Our weather pattern is finally ready to slowly change, with slowly being a key descriptor!
The ocean storm to the east of New England over the last few days is nudging east and will pick up speed moving away from the northeast United States, affording increasing sunshine each day today through Friday. Some breaks in the clouds were already evident Wednesday morning and although peeks of sun will continue into the afternoon, clouds mostly take the sky over again from late morning onward.
Cool air isn’t going anywhere. It won't be cold by January standards but with high temperatures mostly shy of 40 degrees and a steady breeze from the northwest producing wind chill values in the 20s, hats, gloves and winter coats are still accessories for most of New England. Those slick spots Wednesday morning that came courtesy of a dusting of overnight snow quickly disappear as temperatures climb and are unlikely to return overnight Wednesday night with no new snow in the forecast.
In fact, while clouds may start the day in a number of New England cities and towns Thursday morning, expect more sunshine Thursday than Wednesday, with that trend continuing Friday for a bright end to the workweek.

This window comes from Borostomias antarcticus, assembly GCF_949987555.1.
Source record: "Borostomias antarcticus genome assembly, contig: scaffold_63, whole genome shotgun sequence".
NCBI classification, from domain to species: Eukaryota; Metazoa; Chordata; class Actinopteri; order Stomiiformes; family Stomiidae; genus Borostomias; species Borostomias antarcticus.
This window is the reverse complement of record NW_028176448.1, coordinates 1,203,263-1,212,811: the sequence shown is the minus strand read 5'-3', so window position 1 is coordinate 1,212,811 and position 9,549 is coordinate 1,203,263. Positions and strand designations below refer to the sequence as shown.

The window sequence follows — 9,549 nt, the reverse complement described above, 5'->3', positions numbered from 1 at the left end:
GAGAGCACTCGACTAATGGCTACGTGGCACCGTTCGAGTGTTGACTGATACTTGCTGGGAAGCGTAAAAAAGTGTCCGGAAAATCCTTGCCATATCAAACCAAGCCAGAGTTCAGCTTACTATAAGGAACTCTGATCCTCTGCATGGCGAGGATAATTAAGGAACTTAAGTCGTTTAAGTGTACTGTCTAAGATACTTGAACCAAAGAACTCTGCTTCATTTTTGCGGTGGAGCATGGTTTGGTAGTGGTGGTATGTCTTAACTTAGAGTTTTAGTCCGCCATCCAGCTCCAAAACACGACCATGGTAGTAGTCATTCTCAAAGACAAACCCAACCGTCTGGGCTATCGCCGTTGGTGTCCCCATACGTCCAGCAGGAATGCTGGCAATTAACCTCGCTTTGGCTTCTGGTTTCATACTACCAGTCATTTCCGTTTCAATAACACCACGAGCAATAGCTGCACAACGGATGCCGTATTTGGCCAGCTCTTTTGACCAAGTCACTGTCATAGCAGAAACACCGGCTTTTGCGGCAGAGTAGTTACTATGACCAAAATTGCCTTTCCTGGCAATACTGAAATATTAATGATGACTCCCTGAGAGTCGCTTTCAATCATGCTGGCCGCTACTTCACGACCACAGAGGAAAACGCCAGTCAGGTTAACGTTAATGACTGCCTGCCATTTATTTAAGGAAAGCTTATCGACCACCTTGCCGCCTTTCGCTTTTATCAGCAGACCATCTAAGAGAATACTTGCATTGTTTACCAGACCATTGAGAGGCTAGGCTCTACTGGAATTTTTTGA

Even with increasing sun, the temperature won’t rise much. In fact, Friday’s sun comes courtesy of cool and dry air that likely will hold temperatures in the 30s at the warmest time of the day. A storm center is strengthening as it moves from west to east over the Mid-Atlantic and out to sea south of New England Friday night into Saturday. That still appears to largely miss New England, but its enlarging counter-clockwise circulation of air around its center will spell a northeast wind for at least southern New England, directing cold air across the Atlantic waters east of the region and delivering likely clouds with flurries or snow showers at times to eastern communities.
With a shifting wind Sunday, sunshine should return but once again will fail to make much difference in air temperature, with cool air unrelenting through the extent of the exclusive First Alert 10-day forecast.
After Saturday, though, our team doesn’t see another likely storm window until next Tuesday or Tuesday night, and even that window will depend on storm track, with some early indications the storm may try to ride south of New England like Saturday’s is expected to.
However, we realize that’s still plenty far enough out that it’s too early to say and we’ll continue to watch it for you.